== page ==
Decades ago, there was a concept of home building known as "crib construction," where boards were stacked like pancakes inside walls. The idea was to create insulation, but the concept fell by the wayside over the years. I had the opportunity to not only view one of the last 30 crib construction homes in the country, but to see how you can create a warm blend of country and ultra modern.
In 2007, Jane Bryden and her husband purchased the rare home and began applying their own touches. "We got to do all the fun stuff really," said Bryden.
The house also came with an interesting history besides its unusual construction. Built in 1830, the house was part of a working farm for about 100 years. In 1920, Bryden said, the land and house was purchased by a collective that turned the property into a men’s country club. "There was even a trout hatchery here. They would come to play cards, shoot skeet, or play horseshoes," said Bryden. However, by the 1980’s the country club closed and the property sat in disrepair for more than 30 years. "It was derelict. There were holes in the roof – it’s was really a mess," said Bryden.
The property nearly fell into the hands of developers, but was championed by a local land trust and conservation commission, which led to the preservation of the house. The initial remodeling work was done by a former owner. "It was all white walls when we bought the house, but the former owner had saved a lot of the old doors and preserved a lot of the wood flooring," said Bryden.
The couple, not only painted rooms warm Earth tones, but reconstructed (with the help of an architect) many of the rooms in the house.
The kitchen is a focal point in the home as Bryden said it was important to her husband. "He’s a great cook," she said.
The kitchen layout is smooth and light-filled and designed to allow several people to work easily together preparing food or cleaning up. There is a large stone island in the center of the room which has its own sink and an induction burner built in. Bryden said that the stone is a type of mica schist from a quarry in Ashfield, MA. There is an industrial-style gas stove with a built-in faucet on the wall above. The kitchen also has an entire wall of south-facing windows. "When the sun comes pouring through it’s marvelous," said Bryden.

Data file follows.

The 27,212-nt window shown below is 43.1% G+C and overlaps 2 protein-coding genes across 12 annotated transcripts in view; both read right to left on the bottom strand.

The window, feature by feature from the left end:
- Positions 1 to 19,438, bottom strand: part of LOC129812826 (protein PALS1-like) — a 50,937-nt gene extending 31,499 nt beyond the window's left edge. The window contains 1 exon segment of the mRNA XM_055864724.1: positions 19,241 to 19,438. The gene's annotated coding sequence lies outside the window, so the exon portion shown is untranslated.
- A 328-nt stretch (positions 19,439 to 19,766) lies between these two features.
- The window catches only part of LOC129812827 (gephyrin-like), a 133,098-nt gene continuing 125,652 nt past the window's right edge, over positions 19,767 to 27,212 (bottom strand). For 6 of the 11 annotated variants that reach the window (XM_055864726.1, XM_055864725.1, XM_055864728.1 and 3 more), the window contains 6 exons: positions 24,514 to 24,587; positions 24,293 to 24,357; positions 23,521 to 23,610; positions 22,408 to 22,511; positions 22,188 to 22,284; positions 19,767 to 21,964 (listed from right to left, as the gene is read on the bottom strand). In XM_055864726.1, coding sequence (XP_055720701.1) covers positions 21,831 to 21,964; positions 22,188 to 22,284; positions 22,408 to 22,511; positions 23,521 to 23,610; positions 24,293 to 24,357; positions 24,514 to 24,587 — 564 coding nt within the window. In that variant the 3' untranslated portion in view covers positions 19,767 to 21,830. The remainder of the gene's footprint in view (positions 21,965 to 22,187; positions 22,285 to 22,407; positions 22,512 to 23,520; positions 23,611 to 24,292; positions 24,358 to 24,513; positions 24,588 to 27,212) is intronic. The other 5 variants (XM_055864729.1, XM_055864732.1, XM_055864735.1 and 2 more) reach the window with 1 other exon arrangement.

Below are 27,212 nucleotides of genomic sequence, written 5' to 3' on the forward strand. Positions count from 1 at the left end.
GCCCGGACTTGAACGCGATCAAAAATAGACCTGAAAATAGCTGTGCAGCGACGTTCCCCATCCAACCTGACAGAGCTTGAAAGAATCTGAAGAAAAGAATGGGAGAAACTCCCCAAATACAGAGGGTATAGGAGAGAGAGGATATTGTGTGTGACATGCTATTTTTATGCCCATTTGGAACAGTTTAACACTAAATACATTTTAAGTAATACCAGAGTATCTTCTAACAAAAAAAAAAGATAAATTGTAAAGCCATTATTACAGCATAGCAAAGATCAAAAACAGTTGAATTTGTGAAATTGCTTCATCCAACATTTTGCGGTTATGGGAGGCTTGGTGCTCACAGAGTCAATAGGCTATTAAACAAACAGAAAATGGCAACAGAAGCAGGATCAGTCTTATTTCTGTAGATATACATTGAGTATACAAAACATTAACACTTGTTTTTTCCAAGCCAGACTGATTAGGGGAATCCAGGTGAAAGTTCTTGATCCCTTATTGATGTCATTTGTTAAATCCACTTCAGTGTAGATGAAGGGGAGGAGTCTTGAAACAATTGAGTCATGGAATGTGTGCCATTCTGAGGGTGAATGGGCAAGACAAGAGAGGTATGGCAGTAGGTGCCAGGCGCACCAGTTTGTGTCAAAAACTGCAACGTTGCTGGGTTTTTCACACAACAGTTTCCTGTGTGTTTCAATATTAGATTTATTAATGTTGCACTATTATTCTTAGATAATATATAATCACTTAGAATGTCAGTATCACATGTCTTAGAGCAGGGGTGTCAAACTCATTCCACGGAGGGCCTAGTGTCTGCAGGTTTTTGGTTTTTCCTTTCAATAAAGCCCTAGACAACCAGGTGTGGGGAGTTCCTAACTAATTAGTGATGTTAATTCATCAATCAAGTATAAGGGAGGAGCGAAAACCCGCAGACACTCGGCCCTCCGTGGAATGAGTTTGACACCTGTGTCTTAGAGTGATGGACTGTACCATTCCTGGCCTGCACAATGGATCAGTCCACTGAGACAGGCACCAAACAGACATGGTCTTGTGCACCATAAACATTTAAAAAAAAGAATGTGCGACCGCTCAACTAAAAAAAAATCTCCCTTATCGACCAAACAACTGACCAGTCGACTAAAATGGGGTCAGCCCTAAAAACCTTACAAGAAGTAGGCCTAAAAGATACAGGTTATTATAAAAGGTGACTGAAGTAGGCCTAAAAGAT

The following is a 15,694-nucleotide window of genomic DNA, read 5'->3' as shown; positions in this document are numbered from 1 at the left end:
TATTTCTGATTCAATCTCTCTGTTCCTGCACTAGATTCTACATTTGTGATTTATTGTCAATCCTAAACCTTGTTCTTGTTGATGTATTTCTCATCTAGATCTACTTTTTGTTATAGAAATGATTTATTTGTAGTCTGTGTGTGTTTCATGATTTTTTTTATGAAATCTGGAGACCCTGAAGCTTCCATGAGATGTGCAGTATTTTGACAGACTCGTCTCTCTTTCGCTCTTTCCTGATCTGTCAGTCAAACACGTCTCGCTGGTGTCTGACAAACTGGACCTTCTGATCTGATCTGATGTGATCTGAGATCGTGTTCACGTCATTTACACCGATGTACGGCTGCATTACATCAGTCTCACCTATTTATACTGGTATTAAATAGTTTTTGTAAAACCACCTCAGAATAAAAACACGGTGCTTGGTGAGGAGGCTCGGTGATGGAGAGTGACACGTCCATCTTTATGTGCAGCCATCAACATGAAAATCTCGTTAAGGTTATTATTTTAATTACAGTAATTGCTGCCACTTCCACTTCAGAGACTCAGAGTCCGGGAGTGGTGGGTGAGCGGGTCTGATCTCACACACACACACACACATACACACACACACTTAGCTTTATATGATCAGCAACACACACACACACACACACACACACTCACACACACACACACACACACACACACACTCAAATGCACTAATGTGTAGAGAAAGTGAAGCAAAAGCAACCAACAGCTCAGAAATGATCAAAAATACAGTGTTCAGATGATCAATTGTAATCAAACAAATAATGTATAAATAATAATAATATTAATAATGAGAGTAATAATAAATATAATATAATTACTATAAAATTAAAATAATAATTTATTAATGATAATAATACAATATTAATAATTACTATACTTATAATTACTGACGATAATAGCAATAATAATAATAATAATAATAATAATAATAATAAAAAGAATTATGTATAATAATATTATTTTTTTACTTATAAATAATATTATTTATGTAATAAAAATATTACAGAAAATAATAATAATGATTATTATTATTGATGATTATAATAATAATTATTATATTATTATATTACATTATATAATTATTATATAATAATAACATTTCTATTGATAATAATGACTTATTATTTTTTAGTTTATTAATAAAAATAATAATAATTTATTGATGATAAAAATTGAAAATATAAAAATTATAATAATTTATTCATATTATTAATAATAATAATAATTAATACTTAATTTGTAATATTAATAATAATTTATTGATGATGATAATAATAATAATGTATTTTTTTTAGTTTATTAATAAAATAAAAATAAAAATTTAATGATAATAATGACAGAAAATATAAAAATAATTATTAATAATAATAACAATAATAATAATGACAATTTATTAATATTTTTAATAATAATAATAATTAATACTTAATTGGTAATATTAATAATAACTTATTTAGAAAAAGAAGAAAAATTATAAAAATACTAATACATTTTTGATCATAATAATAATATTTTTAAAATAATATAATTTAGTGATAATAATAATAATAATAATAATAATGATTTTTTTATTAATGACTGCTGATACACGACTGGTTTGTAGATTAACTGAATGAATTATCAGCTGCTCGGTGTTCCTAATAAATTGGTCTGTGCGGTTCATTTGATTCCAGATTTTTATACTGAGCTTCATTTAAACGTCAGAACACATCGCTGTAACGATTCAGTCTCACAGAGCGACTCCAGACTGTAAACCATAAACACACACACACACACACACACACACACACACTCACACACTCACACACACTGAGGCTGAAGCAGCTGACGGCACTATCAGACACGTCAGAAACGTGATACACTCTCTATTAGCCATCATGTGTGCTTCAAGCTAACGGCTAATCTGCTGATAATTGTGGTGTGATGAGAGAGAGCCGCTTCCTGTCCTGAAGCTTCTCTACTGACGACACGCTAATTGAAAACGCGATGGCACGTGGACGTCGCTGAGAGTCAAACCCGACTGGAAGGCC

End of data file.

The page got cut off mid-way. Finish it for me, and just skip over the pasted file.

While many of the floors are original polished wood, there are stone floors in areas such as the bedrooms and bathrooms that have radiant heat built in. The master bedroom also has a free-standing wall and a loft. "The architect raised the ceilings too – it’s a relatively small bedroom, but it gives the feeling of spaciousness," said Bryden. The bath off of the master bedroom is primarily a large shower with a glass wall and naturally, a toilet. The sink, with a mica schist counter top, rests on wooden cabinetry just outside the bath.
Bryden said that in one of the home’s bathrooms she even saved the old tub and had it sand-blasted.
In one area of the house, Bryden said it was a "problematic" to figure out what to do with the long, narrow room that once served as the club house. The couple chose to turn part of the room into a music room, complete with grand piano, and the other half put in a wood stove and lots of cabinets and book shelves. "The cupboards are very old New England," said Bryden. "This was also the room where you could see the sky through a big hole in the roof. They just had a tarp covering it," she said.
The house has five different heating zones. "The upstairs is usually really cold," said Bryden.
In addition, the property had an old "two-seater" outhouse the couple turned into a garden shed and a barn which was almost completely rebuilt. However, the barn does retain many of its old chestnut beams. Some of the cabinetry that was originally in the house was moved to the tack room.
Bryden said that they were required to keep the classic farmhouse look to the outside of the house. However, the inside is like stepping into another world. "I was obsessed when I moved here," said Bryden with a grin.